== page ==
Kressel also refers to two genres of journalism which characterized her writing: one was the social reportage, through which she “covered” the real life of the working class at all stages of life and at every age; the other was lyrical reporting, which although it always dealt with work-related topics, did so from a slightly different perspective, far from the limelight, and in an emotional, involved manner. However, her writing was free of adornment or extravagance, excelling in conveying experience in a direct and clear style.
An additional contribution of Habas’s was the scores of books, pamphlets and anthologies that she wrote or edited, which via interviews, personal witnessing and documentation, told the story of “Working Erez Israel” (its institutions, activities, leadership), a story which actually told of the entire Jewish community in Palestine prior to the establishment of the State of Israel. "Old Yishuv" refers to the Jewish community prior to 1882; "New Yishuv" to that following 1882.Yishuv enterprise. It was not by chance that her colleague, Rahel Adir, in enumerating her forty-eight publications, described her as “the recorder of Yishuv history” or “The chronicler of our times.” In 1940, Am Oved Publishing House was established and as usual she took upon herself the editorship of a series of books for young people of various ages (Shaharut [for Early Years], La-Yeled [For the Child], Min ha-Moked [From the Focal Point). Even her works for young people as well as those for adults became basic works in the critical history of the country, from Yishuv to state (settlement and struggle, Holocaust and illegal immigration, World War II and the War of Independence, the new Israel, Lit. "ascent." A "calling up" to the Torah during its reading in the synagogue.aliyah and absorption). Examples include: The Riots of 1936 (1937), Youth Aliyah (1941), Close Brothers Who Were Expelled (1943), Letters from the Ghetto (1943), The Second Aliyah (1947), Kinneret during the Trial Period (1950), David Ben-Gurion and His Generation (1952), The Ship that Won: Exodus 1947 (1954), The Gate Breakers, Vol. 1: The Story of Aliyah Bet (illegal immigration, 1957), The Gate Breakers, Vol. 2: From the East and from the West (1960), Benot Hayil (Women of Valor, The Book of the ATS, 1964), the story of the women volunteer soldiers from the Yishuv during WWII, Movement Without a Name: Volunteer Work by Veteran Settler Youth Among New Immigrants (1964).
Habas’s final work, published posthumously, was He-Hazer ve-ha-Givah (The Courtyard and the Hill: The Story of Kevuzat Kinneret (1969).
Bracha Habas’s first marriage in 1924, at Kevuzat Kinneret, to Joseph Barchenko, the brother of Haganah leader, MK and minister Israel Galili, was very brief. In 1946 she married David Hacohen, a founder and director of Solel Boneh, who served as a member of Lit. "assembly." The 120-member parliament of the State of Israel.Knesset for six terms (1949–1969) and was Israel’s first ambassador to Burma (1953–1955). In 1948 Habas and Hacohen jointly published a book on the Erez Israel delegation to the Congress of Asian nations, held in New Delhi, in which both of them participated (Twenty Days in India, March–April 1947). The time she spent in Burma as the wife of Israel’s ambassador also resulted in books related to the region: Pagodot ha-Zahav (The Golden Pagodas, 1959) and Distant Worlds: Impressions of a Journey to the Far East (1969).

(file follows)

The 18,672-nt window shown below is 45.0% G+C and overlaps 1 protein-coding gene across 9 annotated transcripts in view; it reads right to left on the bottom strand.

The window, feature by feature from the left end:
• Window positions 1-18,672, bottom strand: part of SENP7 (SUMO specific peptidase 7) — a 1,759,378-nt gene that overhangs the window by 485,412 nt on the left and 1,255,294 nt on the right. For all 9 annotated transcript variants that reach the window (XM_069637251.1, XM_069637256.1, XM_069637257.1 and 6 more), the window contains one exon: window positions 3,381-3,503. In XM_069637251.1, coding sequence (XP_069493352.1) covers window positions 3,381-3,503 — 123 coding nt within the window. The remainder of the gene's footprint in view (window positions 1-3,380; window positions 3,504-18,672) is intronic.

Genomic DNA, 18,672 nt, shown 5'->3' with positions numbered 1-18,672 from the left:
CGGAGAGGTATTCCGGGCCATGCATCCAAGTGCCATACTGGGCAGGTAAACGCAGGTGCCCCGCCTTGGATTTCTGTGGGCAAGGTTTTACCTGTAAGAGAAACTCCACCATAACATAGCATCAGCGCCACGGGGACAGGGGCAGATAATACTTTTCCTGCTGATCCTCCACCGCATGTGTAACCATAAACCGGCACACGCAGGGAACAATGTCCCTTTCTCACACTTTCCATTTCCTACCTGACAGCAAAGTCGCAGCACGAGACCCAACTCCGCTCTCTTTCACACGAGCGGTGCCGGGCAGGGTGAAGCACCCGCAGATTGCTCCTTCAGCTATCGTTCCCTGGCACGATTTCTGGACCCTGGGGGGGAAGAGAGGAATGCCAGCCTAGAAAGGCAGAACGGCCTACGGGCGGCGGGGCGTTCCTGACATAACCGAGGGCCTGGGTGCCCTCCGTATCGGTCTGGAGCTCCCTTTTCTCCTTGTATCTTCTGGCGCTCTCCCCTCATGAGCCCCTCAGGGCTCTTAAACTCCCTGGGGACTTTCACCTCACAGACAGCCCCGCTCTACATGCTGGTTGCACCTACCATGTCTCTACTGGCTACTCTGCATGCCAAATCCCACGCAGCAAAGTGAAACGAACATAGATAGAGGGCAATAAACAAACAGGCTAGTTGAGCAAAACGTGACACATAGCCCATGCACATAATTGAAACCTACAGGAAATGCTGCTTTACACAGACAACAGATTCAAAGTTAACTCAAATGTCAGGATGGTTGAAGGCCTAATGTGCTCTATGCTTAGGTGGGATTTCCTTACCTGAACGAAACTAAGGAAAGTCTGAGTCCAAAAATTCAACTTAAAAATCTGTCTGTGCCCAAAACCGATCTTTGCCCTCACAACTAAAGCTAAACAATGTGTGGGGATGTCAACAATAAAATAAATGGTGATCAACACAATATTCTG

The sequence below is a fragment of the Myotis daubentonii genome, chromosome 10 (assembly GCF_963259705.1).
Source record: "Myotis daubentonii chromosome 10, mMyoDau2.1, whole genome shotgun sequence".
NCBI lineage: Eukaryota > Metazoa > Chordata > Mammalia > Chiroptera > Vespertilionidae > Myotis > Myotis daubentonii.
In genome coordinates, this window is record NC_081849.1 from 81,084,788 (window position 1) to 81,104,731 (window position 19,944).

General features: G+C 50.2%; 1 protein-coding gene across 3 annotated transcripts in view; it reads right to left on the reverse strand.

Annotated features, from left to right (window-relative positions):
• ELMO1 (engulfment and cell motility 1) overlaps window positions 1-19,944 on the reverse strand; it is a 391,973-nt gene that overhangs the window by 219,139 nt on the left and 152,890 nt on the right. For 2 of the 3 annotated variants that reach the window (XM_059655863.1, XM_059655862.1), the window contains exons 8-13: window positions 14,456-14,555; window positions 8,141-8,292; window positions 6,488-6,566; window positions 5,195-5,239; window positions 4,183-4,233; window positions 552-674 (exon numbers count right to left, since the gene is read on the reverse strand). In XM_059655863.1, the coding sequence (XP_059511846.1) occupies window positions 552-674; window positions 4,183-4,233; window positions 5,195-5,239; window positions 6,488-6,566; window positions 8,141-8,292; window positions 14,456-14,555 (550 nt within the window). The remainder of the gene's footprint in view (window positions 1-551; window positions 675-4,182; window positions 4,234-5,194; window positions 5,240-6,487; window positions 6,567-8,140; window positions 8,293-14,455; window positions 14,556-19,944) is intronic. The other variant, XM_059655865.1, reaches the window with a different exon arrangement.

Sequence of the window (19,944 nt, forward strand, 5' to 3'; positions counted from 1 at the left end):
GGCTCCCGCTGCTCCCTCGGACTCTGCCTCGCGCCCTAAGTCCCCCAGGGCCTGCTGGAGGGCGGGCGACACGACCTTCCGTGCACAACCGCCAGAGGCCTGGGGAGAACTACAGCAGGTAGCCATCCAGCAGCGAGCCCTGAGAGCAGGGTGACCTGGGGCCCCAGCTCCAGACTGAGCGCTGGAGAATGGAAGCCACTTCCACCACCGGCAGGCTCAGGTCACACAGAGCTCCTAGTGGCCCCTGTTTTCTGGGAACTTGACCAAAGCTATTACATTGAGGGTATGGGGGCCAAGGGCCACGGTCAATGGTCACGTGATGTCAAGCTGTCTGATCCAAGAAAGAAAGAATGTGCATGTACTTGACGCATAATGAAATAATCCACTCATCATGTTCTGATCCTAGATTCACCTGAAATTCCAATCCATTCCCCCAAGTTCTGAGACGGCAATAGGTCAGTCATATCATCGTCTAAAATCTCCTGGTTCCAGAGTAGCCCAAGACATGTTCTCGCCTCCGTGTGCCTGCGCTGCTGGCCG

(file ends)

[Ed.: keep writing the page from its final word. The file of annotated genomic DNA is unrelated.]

Throughout her life, Bracha Habas sought also to engage in belles-lettres. From time to time, she published short stories (such as “Pangs of the Motherland”) and books for youngsters such as Mi-Karov (From Nearby: Landscape and Person, 1940) and Story of a Young Illegal Immigrant (1966), but she never managed to write an entire novel. As her young writer friend, Yehudit Hendel, said:
During her last years, Bracha dreamt of one book she wanted to write, her own book, about her own life. She always wrote other books, about other people, and postponed her own story. And that too because of an overwhelming sense of duty, although with much pain. I recall that a year ago , when she was asked to write the book on Kinneret, she asked me for my opinion. And I have to admit that I said, “Bracha, this year it’s Kinneret, next year there’ll be something else, there’ll always be something. Let it be, write your own book, which you so long to do.” She listened. “You’re right,” she responded. “I must.” But she decided otherwise. With her, duty came before desire. She completed the book on Kinneret, but as for her own book, the book she dreamt of, she never even started it.
Bracha Habas died of cancer on July 31, 1968.
Adiv, Rahel. ”Writing the History of the Yishuv.” In My Father’s House. In memoriam Bracha Habas, from letters of condolence. Haifa: 1969; 79–82; Eig-Faktorit, Ita. “My Bracha [Things that Happened].” Idem, 35–41; Habas Hacohen, Bracha. “My Father’s House.” Idem, 9–31; Hendel, Yehudit. “The Private Bracha.” Idem, 55–57; Kressel, Getzel. “Between Two Meetings.” Idem., 61–74; Ofek, Uriel. “Bracha of Davar le-Yeladim.” Idem, 77–78; Naor, Mordechai. “The First Woman Reporter: Bracha Habas and Her Path in Journalism and Literature.” In Gentlemen, the Press. Chapters in Written Communications in Erez Israel, 63–76. Tel Aviv: 2004; Tidhar, David (ed.). Encyclopedia of the Pioneers and Builders of the Yishuv. Vol. 3, 1128–1129. Tel Aviv: 1949.
How to cite this page
Berlovitz, Yaffah. "Bracha Habas." Jewish Women: A Comprehensive Historical Encyclopedia. 27 February 2009. Jewish Women's Archive. (Viewed on September 17, 2019) <https://jwa.org/encyclopedia/article/habas-bracha>.